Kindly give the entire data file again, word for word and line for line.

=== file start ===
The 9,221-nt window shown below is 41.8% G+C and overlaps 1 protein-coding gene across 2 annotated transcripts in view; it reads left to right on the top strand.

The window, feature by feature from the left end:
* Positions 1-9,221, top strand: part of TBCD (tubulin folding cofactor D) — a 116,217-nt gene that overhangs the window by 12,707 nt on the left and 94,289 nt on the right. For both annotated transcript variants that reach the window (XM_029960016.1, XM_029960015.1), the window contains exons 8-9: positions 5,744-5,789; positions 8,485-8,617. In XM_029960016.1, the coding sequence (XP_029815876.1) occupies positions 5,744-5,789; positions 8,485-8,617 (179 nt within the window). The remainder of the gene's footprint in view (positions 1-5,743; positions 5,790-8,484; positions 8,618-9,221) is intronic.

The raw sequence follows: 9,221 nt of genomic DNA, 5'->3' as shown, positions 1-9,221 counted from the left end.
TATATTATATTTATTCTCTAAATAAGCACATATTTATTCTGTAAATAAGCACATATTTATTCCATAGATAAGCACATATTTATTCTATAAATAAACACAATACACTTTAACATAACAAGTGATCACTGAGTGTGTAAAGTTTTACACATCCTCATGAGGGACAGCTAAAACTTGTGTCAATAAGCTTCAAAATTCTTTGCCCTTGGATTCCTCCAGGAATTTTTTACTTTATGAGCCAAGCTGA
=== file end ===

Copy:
The 9,221-nt window shown below is 41.8% G+C and overlaps 1 protein-coding gene across 2 annotated transcripts in view; it reads left to right on the top strand.

The window, feature by feature from the left end:
* Positions 1-9,221, top strand: part of TBCD (tubulin folding cofactor D) — a 116,217-nt gene that overhangs the window by 12,707 nt on the left and 94,289 nt on the right. For both annotated transcript variants that reach the window (XM_029960016.1, XM_029960015.1), the window contains exons 8-9: positions 5,744-5,789; positions 8,485-8,617. In XM_029960016.1, the coding sequence (XP_029815876.1) occupies positions 5,744-5,789; positions 8,485-8,617 (179 nt within the window). The remainder of the gene's footprint in view (positions 1-5,743; positions 5,790-8,484; positions 8,618-9,221) is intronic.

The raw sequence follows: 9,221 nt of genomic DNA, 5'->3' as shown, positions 1-9,221 counted from the left end.
TATATTATATTTATTCTCTAAATAAGCACATATTTATTCTGTAAATAAGCACATATTTATTCCATAGATAAGCACATATTTATTCTATAAATAAACACAATACACTTTAACATAACAAGTGATCACTGAGTGTGTAAAGTTTTACACATCCTCATGAGGGACAGCTAAAACTTGTGTCAATAAGCTTCAAAATTCTTTGCCCTTGGATTCCTCCAGGAATTTTTTACTTTATGAGCCAAGCTGA